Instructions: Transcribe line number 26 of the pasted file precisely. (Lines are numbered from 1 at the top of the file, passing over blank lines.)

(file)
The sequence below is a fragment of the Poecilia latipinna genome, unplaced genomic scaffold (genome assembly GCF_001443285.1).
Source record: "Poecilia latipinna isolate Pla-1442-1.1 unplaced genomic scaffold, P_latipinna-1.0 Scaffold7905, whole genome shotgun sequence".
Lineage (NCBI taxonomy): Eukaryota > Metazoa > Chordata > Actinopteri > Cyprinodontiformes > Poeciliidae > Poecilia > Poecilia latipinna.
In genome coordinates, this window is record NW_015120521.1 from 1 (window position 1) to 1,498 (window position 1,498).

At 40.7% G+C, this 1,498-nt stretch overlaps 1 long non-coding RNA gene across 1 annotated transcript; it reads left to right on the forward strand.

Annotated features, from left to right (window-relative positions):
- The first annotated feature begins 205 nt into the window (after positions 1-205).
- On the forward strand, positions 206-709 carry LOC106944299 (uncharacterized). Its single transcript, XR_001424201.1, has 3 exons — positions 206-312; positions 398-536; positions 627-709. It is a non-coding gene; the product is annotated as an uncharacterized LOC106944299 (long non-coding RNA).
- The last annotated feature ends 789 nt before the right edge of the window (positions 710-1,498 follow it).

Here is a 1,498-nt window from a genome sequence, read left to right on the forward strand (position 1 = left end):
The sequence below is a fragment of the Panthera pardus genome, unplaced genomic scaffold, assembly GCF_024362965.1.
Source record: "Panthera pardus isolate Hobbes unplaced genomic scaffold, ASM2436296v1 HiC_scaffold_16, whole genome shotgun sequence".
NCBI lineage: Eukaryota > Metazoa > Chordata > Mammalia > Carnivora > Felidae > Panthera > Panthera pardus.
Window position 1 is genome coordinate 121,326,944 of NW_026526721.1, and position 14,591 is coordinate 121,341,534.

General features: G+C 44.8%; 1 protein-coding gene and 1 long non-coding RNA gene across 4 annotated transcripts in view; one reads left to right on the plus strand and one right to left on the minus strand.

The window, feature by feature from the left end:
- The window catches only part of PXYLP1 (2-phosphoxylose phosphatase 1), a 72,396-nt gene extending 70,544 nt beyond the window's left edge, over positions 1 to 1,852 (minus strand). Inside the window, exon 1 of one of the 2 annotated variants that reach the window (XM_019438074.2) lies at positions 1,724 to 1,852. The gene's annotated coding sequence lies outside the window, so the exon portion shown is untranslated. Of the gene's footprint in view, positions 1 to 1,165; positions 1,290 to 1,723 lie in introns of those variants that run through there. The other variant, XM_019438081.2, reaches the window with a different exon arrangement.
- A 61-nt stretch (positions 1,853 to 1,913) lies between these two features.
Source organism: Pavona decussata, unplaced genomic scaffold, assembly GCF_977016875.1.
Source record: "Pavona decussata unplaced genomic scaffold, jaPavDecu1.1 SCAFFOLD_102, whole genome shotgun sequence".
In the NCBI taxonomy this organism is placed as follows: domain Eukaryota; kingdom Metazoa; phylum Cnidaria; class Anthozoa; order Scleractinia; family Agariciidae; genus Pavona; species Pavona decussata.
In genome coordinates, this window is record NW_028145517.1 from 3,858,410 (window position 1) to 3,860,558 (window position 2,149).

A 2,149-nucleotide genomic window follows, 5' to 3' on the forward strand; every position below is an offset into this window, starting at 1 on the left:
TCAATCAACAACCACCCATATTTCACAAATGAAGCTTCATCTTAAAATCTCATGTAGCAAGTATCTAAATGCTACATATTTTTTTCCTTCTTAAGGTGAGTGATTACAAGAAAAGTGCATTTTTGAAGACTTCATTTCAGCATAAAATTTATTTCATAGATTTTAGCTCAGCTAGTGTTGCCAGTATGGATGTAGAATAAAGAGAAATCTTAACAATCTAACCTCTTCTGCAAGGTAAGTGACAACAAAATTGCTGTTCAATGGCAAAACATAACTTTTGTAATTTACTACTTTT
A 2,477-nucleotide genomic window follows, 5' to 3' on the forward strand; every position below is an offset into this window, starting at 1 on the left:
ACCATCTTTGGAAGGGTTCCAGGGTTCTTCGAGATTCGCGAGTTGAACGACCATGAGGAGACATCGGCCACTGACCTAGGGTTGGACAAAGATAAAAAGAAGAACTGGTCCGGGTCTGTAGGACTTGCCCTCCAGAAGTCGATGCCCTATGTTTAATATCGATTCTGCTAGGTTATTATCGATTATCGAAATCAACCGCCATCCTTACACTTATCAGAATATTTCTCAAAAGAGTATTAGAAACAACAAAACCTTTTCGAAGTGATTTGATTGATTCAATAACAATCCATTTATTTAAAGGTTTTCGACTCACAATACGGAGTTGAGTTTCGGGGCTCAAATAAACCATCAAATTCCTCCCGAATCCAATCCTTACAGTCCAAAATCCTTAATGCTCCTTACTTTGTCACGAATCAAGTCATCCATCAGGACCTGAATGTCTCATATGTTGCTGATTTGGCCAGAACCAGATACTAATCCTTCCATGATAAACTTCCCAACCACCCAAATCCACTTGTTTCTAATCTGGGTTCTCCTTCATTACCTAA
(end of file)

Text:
ACCATCTTTGGAAGGGTTCCAGGGTTCTTCGAGATTCGCGAGTTGAACGACCATGAGGAGACATCGGCCACTGACCTAGGGTTGGACAAAGATAAAAAGAAGAACTGGTCCGGGTCTGTAGGACTTGCCCTCCAGAAGTCGATGCCCTATGTTTAATATCGATTCTGCTAGGTTATTATCGATTATCGAAATCAACCGCCATCCTTACACTTATCAGAATATTTCTCAAAAGAGTATTAGAAACAACAAAACCTTTTCGAAGTGATTTGATTGATTCAATAACAATCCATTTATTTAAAGGTTTTCGACTCACAATACGGAGTTGAGTTTCGGGGCTCAAATAAACCATCAAATTCCTCCCGAATCCAATCCTTACAGTCCAAAATCCTTAATGCTCCTTACTTTGTCACGAATCAAGTCATCCATCAGGACCTGAATGTCTCATATGTTGCTGATTTGGCCAGAACCAGATACTAATCCTTCCATGATAAACTTCCCAACCACCCAAATCCACTTGTTTCTAATCTGGGTTCTCCTTCATTACCTAA